Critical appreciation of “The Scholar Gipsy” by Matthew Arnold
“The Scholar Gipsy”, based on the legend of the Scholar Gipsy as found in Glanvil’s Vanity of Dogmatizing, is regarded as the best and the most characteristic poem of Matthew Arnold. It is expressive of his wistful melancholy, his disappointment at the loss of faith, his yearning for a spiritual calm and his love of the quiet beauties of nature. It is an escapist poem. Here the poet expresses his deep desire to escape the dangers he feels to threaten him-the tyranny of the intellect over the emotions. In form it is a pastoral elegy like Milton’s Lycidas and Shelley’s Adonais. Melancholy pervades the whole poem as the poet laments the loss of the old value in human society which is dominated by the light of science and the impact of the commercialization of every human activity. Thus a sort of moral vacuum has been created in man. Here the poet implies several condemnations of the age in which he lives by contrasting it with the poetic world of the pastoral.
The Scholar stands for singleness of aim, clear faith and unconquerable hope. Arnold represents him as a symbol of steadfast constancy to an ideal The Scholar Gipsy’s aim is to learn the secret of gipsy art and give the world an account of what he had learned”. For the fulfilment of this ideal world early, with his energies fresh, firm to the mark, not spent on other things” He awaited the spark from Heaven with unflinching hope. He was born in days when wits were clear and fresh and life ran gaily as the sparkling Thames He was a perfect stranger to the “strange disease of modern life, with its sick hurry, its divided aims, its heads overtaxed and palnied fears” Hence with a pathetic cry the poet asks the Scholar Gipsy to “fly hence our contact fear,” Thus the steadfast ideal of the Scholar Gipsy is held up as an anodyne to the strange disease of modern life. This is Amold’s message to the Victorians, which has come to acquire a universal significance.
The poem is highly pessimistic. It is a severe condemnation of the poet’s age. It depicts the age as one of spiritual unrest. Modern men are uncertain, unpurposive, unclear as to the meaning or the end of life. The whole poem is pervaded by the single idea of criticising the whole limitations of the modem age and of giving it something that may correct these limitations. Using the Scholar Gipsy as the symbol of that which he believed to be the one thing needful in the present age, Arnold suggests through the Scholar the absolute need of having a pessimism from which we are suffering to day a spirit of hopefulness. Idealism brings into life a joy that lifts the clouds from the mind.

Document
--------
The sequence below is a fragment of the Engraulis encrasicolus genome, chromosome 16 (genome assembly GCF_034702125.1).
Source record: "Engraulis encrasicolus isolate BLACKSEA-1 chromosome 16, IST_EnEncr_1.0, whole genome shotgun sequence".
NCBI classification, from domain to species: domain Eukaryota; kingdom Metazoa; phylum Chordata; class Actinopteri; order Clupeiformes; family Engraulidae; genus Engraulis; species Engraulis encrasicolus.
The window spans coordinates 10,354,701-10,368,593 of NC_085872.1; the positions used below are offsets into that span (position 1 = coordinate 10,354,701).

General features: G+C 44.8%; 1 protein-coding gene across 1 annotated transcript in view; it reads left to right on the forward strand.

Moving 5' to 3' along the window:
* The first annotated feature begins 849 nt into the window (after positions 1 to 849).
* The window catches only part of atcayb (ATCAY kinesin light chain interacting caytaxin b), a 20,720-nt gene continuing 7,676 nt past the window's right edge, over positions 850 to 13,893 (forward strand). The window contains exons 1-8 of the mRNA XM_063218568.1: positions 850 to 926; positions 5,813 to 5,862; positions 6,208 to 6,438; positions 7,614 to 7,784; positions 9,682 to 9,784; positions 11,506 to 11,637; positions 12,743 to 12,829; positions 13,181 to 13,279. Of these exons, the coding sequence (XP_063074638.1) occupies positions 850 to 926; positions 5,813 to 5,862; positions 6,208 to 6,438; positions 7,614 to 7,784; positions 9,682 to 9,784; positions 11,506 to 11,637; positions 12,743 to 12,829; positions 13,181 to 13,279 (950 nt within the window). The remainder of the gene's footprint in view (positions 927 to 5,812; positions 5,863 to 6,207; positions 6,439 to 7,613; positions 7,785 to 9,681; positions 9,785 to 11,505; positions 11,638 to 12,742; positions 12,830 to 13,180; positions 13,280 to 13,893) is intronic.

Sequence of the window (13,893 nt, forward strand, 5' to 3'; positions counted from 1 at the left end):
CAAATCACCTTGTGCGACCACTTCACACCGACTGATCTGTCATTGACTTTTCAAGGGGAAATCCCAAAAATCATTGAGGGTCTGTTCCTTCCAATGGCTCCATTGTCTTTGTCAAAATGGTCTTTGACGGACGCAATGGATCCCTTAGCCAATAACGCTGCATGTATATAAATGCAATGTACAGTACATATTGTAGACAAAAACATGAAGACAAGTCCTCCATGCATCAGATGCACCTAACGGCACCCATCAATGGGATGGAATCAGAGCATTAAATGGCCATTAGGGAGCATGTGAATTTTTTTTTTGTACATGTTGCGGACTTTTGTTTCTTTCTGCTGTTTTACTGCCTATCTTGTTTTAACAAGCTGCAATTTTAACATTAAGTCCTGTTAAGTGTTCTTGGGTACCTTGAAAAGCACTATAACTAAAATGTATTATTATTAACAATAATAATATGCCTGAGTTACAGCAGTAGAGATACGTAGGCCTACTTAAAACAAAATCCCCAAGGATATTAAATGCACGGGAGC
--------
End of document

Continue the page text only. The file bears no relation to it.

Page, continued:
In the form “The Scholar Gipsy” is a pastoral elegy after the original Greek model. Pastoral poetry is a form of poetry dealing with outdoor life. Here the poet imagines himself as a shepherd, who with another fellow shepherd had spent the night in quest of the Scholar Gipsy who was supposed to be still living and straying about the fields and hills of Oxford. The introduction of shepherds, village maidens, house-wife, Oxford riders returning from the market helps to create the illusion of genuine pastoral poetry. Thus the poem transports us into the poetic world of the pastoral. The elegiac mood of the poet is expressed as he condemns the modern age which is devoid of aim, principle, purpose and moral values. It is an elegy because it is a lament over, not a friend of the poet, but a seventeenth-century Oxford Scholar, whom Amold idealized.
The poem strikes a deeply personal note. The life of the Scholar Gipsy is brought here into intimate contact with the life of the poet. The poet was disgusted with the life of the modern world and sought to escape from it. The Scholar Gipsy is shy, reserved and pensive; he is a great lover of nature. He always shunned the company of curious men. In all this, the Scholar Gipsy is a portrait of Arnold himself.
“The Scholar Gipsy” is a criticism of life. The criticism of life that Amold has set forth in this poem is highly pessimistic. His criticism of Victorian life strikes a universal note. Aimlessness, restlessness, lack of faith, stoicism, suicidal dissipation of mental and moral energies are found in all ages and societies and these have been clearly reflected in this poem. The poet’s interpretation of modern life “with its strange disease, its sick hurry and divided aims” is deeply imaginative and poetic. Throughout the poem rings a “Virgilian cry” the voice of a spirit almost crushed beneath the burden of life.
The poem is unique in its artistic qualities. The metre of the poem is an adaptation of Keats’s Odes. The poem is written in stanzas of ten iambic lines with an intricate rhyme scheme. The slow movement of the verse and the deep thought are expressive of the poet’s philosophical mood. The language is simple and lucid, and the style has classical dignity, grace and polish. The elaborate simile at the end is in the classical tradition of Homer and Milton, Philosophy and poetry are perfectly wedded here.